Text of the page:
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Parents: If You Suspect A Concussion


A concussion is defined as a temporary alteration in brain function. The majority of concussions do not involve a loss of consciousness but may cause symptoms that can have a profound effect on a child’s ability to function normally. 

A concussion can be caused by a direct blow to the head, for instance, in an athletic competition or a fall, or even if the head is suddenly shaken, and not directly impacted as in a motor vehicle accident or a high-speed impact to the body (like a hard tackle in football). 

The good news is that most children will return to normal by approximately 10-14 days after the concussion has occurred. However, a significant number of children (10-20%), despite appearing outwardly normal will experience a number of more subtle effects of concussion which may significantly affect their ability to participate in physical activity or to learn effectively in school. These symptoms may last for weeks, months, or longer. 

Such symptoms may include headache, fatigue, dizziness, mental “fogginess”, diminished attention, difficulties with sleep, sensitivity to light or sound, and emotional changes such as irritability, anxiety, or sadness. Children may also have difficulty learning new information and attempts at doing schoolwork can cause worsening of symptoms. 

As a parent, you are in the best position to recognize these symptoms, and your child’s medical provider has the training to recommend the best management that will help your child achieve the quickest and best recovery, both physically and academically. Children must “return to learn” before they can “return to play”.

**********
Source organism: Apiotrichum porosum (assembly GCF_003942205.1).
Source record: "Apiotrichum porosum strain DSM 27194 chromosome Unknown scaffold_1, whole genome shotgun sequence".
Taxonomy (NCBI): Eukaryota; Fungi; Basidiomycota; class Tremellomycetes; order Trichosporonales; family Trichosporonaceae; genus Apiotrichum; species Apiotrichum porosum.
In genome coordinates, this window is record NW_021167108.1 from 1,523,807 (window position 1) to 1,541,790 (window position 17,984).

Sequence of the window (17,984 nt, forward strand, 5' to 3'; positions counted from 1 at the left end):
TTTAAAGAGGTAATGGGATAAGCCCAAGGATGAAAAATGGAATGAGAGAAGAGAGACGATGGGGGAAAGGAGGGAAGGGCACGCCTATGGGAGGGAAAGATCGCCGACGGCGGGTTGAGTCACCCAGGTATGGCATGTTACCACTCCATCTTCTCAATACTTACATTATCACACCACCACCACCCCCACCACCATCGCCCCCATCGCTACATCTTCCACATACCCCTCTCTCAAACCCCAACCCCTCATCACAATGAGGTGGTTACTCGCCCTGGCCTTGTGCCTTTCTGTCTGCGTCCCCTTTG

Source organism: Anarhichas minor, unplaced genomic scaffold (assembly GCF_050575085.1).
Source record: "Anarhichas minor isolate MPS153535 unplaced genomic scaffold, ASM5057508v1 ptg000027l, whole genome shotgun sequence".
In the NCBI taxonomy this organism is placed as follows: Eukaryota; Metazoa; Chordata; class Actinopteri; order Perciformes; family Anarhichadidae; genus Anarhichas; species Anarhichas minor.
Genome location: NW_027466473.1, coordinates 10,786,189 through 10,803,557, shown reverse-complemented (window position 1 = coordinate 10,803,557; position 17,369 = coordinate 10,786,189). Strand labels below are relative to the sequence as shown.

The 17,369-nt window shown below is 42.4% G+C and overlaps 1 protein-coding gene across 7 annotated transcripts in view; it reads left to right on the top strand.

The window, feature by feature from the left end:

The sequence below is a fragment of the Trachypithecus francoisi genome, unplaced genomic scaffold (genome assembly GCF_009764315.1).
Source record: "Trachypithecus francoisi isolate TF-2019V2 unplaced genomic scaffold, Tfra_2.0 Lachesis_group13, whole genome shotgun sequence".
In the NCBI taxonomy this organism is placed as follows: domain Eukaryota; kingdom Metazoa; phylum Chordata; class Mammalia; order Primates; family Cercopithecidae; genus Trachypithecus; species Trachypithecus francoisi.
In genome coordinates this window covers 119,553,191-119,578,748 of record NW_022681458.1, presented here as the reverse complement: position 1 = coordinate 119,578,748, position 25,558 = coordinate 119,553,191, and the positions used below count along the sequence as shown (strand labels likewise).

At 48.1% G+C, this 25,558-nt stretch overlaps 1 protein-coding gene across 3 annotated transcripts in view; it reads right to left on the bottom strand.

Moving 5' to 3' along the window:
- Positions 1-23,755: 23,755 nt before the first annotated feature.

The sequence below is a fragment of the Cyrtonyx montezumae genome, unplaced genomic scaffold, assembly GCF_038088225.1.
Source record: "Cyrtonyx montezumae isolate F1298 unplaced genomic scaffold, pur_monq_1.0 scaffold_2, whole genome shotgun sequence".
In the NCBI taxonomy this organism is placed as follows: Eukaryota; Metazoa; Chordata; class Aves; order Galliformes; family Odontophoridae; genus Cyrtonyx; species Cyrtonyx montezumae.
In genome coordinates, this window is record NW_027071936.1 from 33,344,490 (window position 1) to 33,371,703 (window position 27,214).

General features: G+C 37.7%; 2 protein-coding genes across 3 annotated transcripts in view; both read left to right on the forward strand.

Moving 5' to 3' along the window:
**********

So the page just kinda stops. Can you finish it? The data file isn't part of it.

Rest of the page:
When your child has been diagnosed with a concussion, whether by the primary care provider, in the emergency department, or by athletic personnel, MAKE SURE YOUR CHILDS SCHOOL IS NOTIFIED (the school nurse, guidance, and the principal or vice-principal).  Even if you, the parent, suspect a concussion may have occurred but your child has not been medically evaluated for it, discuss it with the primary provider. From there, the primary provider will work with the school to develop educational strategies to ensure the most comfortable environment for your child’s learning and the most effective recovery from the concussion.

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